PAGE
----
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Selected as a New York Times Notable Book of the Year, Off to the Side is the tale of one of America's most beloved writers. Jim Harrison traces his upbringing in Michigan amid the austerities of the Depression and the Second World War, and the seemingly greater austerities of his starchy Swedish forebears. He chronicles his coming-of-age, from a boy drunk with books to a Selected as a New York Times Notable Book of the Year, Off to the Side is the tale of one of America's most beloved writers. Jim Harrison traces his upbringing in Michigan amid the austerities of the Depression and the Second World War, and the seemingly greater austerities of his starchy Swedish forebears. He chronicles his coming-of-age, from a boy drunk with books to a young man making his way among fellow writers he deeply admires — including Peter Matthiessen, Robert Lowell, W.H. Auden, Truman Capote, Tennessee Williams, and Allen Ginsberg. Harrison discusses forthrightly the life-changing experience of becoming a father, and the minor cognitive dissonance that ensued when this boy from the "heartland" somehow ended up a highly paid Hollywood screenwriter. He gives free rein to his "seven obsessions" — alcohol, food, stripping, hunting and fishing (and the dogs who have accompanied him in both), religion, the road, and our place in the natural world — which he elucidates with earthy wisdom and an elegant sense of connectedness. Off to the Side is a work of great beauty and importance, a triumphant achievement that captures the writing life and brings all of us clues for living.


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Selected as a New York Times Notable Book of the Year, Off to the Side is the tale of one of America's most beloved writers. Jim Harrison traces his upbringing in Michigan amid the austerities of the Depression and the Second World War, and the seemingly greater austerities of his starchy Swedish forebears. He chronicles his coming-of-age, from a boy drunk with books to a Selected as a New York Times Notable Book of the Year, Off to the Side is the tale of one of America's most beloved writers. Jim Harrison traces his upbringing in Michigan amid the austerities of the Depression and the Second World War, and the seemingly greater austerities of his starchy Swedish forebears. He chronicles his coming-of-age, from a boy drunk with books to a young man making his way among fellow writers he deeply admires — including Peter Matthiessen, Robert Lowell, W.H. Auden, Truman Capote, Tennessee Williams, and Allen Ginsberg. Harrison discusses forthrightly the life-changing experience of becoming a father, and the minor cognitive dissonance that ensued when this boy from the "heartland" somehow ended up a highly paid Hollywood screenwriter. He gives free rein to his "seven obsessions" — alcohol, food, stripping, hunting and fishing (and the dogs who have accompanied him in both), religion, the road, and our place in the natural world — which he elucidates with earthy wisdom and an elegant sense of connectedness. Off to the Side is a work of great beauty and importance, a triumphant achievement that captures the writing life and brings all of us clues for living.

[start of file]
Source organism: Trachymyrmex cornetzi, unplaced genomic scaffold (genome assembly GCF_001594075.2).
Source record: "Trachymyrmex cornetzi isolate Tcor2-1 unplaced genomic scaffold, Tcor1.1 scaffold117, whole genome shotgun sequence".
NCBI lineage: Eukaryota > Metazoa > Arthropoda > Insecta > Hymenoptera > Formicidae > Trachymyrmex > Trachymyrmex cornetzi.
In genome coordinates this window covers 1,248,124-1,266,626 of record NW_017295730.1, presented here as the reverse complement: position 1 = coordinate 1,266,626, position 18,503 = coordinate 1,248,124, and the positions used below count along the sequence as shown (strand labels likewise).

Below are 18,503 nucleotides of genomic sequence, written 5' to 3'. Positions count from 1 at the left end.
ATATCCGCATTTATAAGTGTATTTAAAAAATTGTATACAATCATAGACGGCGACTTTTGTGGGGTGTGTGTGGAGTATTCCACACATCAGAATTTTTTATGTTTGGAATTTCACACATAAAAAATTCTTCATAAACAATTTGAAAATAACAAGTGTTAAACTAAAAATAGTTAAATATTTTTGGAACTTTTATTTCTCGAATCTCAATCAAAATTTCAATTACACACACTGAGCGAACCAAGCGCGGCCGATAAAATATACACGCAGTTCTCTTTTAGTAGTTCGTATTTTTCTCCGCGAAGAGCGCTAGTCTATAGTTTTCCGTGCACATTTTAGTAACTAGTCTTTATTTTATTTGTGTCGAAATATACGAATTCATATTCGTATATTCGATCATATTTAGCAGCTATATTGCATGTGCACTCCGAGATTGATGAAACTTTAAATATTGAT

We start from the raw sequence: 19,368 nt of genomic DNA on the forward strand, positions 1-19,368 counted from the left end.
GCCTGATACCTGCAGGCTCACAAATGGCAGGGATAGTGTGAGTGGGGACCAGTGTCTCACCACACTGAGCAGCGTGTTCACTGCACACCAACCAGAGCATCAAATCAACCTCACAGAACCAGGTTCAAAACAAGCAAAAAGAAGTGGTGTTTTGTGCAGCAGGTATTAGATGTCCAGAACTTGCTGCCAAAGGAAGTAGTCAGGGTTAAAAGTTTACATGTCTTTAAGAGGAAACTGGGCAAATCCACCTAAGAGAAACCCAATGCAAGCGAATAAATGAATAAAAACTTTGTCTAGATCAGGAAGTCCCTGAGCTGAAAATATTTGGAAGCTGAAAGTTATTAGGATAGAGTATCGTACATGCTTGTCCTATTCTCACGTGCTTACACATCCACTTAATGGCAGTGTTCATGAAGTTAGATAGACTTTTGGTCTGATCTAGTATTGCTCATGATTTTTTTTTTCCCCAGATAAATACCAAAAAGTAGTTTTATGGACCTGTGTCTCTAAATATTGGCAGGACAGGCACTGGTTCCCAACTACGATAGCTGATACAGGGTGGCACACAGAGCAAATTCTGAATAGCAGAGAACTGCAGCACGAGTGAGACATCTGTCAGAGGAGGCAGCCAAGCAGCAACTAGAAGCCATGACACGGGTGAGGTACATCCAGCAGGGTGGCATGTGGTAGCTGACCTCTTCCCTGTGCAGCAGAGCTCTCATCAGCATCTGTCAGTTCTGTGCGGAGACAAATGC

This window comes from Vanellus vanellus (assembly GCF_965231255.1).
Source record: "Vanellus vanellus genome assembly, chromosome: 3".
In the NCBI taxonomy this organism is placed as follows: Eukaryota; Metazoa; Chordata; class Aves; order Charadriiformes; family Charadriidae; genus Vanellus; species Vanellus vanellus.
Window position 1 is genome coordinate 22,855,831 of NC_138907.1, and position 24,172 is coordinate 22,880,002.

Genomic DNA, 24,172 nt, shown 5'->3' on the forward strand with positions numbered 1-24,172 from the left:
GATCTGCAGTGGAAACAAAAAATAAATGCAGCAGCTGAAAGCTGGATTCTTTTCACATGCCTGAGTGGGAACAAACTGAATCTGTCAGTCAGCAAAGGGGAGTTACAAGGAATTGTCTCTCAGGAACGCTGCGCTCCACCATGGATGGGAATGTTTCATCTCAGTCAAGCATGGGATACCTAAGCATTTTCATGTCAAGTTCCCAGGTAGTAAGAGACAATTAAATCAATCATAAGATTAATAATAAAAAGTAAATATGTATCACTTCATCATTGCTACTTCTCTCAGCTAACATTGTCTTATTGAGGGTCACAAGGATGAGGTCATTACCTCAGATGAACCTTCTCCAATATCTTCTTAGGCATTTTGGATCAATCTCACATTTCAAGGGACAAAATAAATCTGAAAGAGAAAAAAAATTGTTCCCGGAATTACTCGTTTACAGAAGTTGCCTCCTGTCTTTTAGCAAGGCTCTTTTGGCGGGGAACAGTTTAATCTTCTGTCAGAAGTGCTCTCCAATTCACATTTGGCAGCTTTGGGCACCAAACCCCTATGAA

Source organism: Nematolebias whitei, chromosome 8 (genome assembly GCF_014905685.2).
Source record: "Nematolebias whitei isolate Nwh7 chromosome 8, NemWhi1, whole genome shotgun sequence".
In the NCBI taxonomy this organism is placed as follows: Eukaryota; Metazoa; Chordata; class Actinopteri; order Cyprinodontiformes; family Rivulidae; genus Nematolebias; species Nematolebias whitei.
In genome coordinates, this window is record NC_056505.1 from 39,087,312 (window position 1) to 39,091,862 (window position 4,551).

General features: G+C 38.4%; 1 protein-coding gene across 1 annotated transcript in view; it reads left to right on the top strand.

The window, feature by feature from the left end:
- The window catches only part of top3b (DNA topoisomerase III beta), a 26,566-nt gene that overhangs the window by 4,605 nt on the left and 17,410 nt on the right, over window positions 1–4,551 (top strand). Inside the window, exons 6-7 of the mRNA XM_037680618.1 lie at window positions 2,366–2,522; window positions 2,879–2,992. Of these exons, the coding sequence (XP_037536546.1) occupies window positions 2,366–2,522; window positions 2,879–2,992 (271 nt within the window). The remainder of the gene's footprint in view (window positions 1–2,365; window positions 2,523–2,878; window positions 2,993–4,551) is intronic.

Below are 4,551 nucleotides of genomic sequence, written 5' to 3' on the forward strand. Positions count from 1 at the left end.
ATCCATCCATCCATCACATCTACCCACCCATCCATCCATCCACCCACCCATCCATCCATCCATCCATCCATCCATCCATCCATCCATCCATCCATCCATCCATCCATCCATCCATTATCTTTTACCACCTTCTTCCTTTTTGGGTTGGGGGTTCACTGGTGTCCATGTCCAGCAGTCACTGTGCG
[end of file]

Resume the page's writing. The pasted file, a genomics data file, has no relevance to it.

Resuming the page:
30 review for Off to the Side: A Memoir

  1. 4 out of 5

    J.K. Grice

    This book was an inside look at an author I have to come to enjoy, the late Jim Harrison. I loved this memoir by a great old "YOOPIE.";) This book was an inside look at an author I have to come to enjoy, the late Jim Harrison. I loved this memoir by a great old "YOOPIE.";)

  2. 5 out of 5

    Jen Hirt

    I lost track of how many times I made Paul listen to a passage from this ornery memoir which is a crazy thicket of anecdotes and witticisms about writing, drinking, eating, working, not working, failing, failing some more, and succeeding in the most improbable of ways. Harrison's charmed and cursed and crusty life is perhaps not the best "how-to" for writers, yet I found the ups and downs of his writing life to be fascinating. Of all the weird details, I'm most taken by his actual need, when he I lost track of how many times I made Paul listen to a passage from this ornery memoir which is a crazy thicket of anecdotes and witticisms about writing, drinking, eating, working, not working, failing, failing some more, and succeeding in the most improbable of ways. Harrison's charmed and cursed and crusty life is perhaps not the best "how-to" for writers, yet I found the ups and downs of his writing life to be fascinating. Of all the weird details, I'm most taken by his actual need, when he was younger, to sit still in thickets in order to calm his mind and focus his good eye (he's blind in the left). Also, I don't know how the man isn't dead at this point -- from the alcohol, the cocaine, the gout, the years of unpaid taxes, the Hollywood shenanigans, and the hunting mishaps -- but thank god he isn't. One of the best books I've read this year; as always with good books, I'm sorry I didn't know about it sooner.

  3. 4 out of 5

    M. Sarki